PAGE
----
Thursday, October 28, 2010

Thinking about the election.....

I am thoroughly sick of the election coverage right now. This has been going on since November 2008. Sarah Palin is suffering from overexposure (and not just the Alaskan weather kind) and I can't keep track anymore of which vitriolic right-wing candidate's followers have arrested or beaten up people who disagree with the candidate. Joe Miller, Rand Paul, they all run together after a while. Personally, I think private retinues of political thugs is a rather ominous phenomenon. Alas, I'm not talking about Roderick Spode again.

The Tea Party is a formidable opponent, far more ferocious than the old-line institutional Republicans like Mitch McConnell and John Boehner. They have a broad appeal to the people who feel they've been given short shrift by the system. Most of them are, however, probably mad at the government for what was actually done to them by their health insurance companies, employers, or banks, or the general and continuous slide in real wages since the 1970s, rather than the government.... but it is hard to get that point across. In any case, they're mad as hell and are lashing out at the most visible and vulnerable target. After all, you can't vote out the head of your HMO after your benefits have been slashed.

In that respect, they're not that different in motivation than the progressives who voted the Democrats into control of Congress in 2008, and into the White House in 2008. Some of them are probably even the same people.

Still, when the Tea Party puts the Republicans back in charge of the House, it won't be the hellraisers who get the prominent seats and the most power. We'll be back to guys like McConnell, Boehner, Cantor, et al., most of whom have been in DC for ages. Even if Christine O'Donnell, Rand Paul, Carly Fiorina, or any of the other current crop of Tea Party heart-throbs get elected, they'll be reduced to cogs in a machine controlled by older men with very different priorities, including an affinity for corporate economics and an ill-concealed disdain for the people and populism, even as manifested in the Tea Party. There is seldom any gratitude in politics.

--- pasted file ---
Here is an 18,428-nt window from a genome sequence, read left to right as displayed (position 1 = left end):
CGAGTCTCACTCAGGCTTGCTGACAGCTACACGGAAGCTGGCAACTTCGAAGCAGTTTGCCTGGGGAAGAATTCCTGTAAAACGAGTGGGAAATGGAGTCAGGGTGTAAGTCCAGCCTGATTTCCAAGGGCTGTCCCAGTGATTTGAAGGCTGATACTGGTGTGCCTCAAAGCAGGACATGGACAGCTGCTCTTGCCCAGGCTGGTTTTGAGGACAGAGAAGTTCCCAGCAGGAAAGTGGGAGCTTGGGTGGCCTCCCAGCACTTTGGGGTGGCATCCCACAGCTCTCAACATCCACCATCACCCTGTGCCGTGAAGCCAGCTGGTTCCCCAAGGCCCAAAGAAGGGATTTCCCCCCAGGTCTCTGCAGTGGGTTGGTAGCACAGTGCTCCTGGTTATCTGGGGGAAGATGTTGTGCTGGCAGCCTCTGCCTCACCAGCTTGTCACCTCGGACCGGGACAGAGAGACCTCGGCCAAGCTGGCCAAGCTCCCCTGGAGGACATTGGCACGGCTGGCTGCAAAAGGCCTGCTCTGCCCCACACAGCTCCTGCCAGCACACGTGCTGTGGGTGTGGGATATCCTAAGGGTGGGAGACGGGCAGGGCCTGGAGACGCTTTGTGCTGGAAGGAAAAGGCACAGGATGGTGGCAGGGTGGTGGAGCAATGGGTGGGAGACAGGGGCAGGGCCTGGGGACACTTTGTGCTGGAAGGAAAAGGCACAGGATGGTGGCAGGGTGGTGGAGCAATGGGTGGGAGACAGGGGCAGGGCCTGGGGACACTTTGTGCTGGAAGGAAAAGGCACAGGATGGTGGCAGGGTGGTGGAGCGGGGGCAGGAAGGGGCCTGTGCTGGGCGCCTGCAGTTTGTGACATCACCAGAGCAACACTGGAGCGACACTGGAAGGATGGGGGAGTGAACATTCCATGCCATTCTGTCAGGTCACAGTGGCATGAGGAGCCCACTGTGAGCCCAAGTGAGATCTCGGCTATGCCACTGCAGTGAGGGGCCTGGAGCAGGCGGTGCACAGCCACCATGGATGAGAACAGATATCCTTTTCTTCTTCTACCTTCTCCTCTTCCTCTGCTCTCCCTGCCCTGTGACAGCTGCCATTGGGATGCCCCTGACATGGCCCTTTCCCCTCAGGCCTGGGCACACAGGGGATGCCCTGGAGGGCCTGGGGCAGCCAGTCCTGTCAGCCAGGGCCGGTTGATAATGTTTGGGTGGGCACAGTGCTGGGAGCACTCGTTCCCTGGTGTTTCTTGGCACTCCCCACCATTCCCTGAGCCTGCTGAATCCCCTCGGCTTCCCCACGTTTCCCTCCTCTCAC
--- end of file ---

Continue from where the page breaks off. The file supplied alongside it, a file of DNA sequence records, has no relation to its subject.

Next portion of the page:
Thus the irony.

It also says a great deal about the respective priorities of the Obama White House and the Republican machine that while the White House has imposed strict new disclosure and access requirements for lobbyists and has fought for campaign finance reform, the Republican candidates in this year's election benefit from the Citizens United windfall, which opened the gates to a flood of unregulated cash from anonymous donors. The Republicans are outspending Democrats seven to one on media advertisements, and it hasn't escaped public notice that multimillionaires in New York are meddling in congressional elections in Oregon by essentially laundering money through a 527.

For all that President Obama and his supporters have accomplished in the last year and a half-- and the list is really impressive, to those who bother to read it-- it was unlikely the Democrats would retain even their nominal control of Congress after the midterms.

That the Democrats managed to accomplish what they did in the face of such entrenched, well-coordinated, and well-funded opposition is extremely impressive.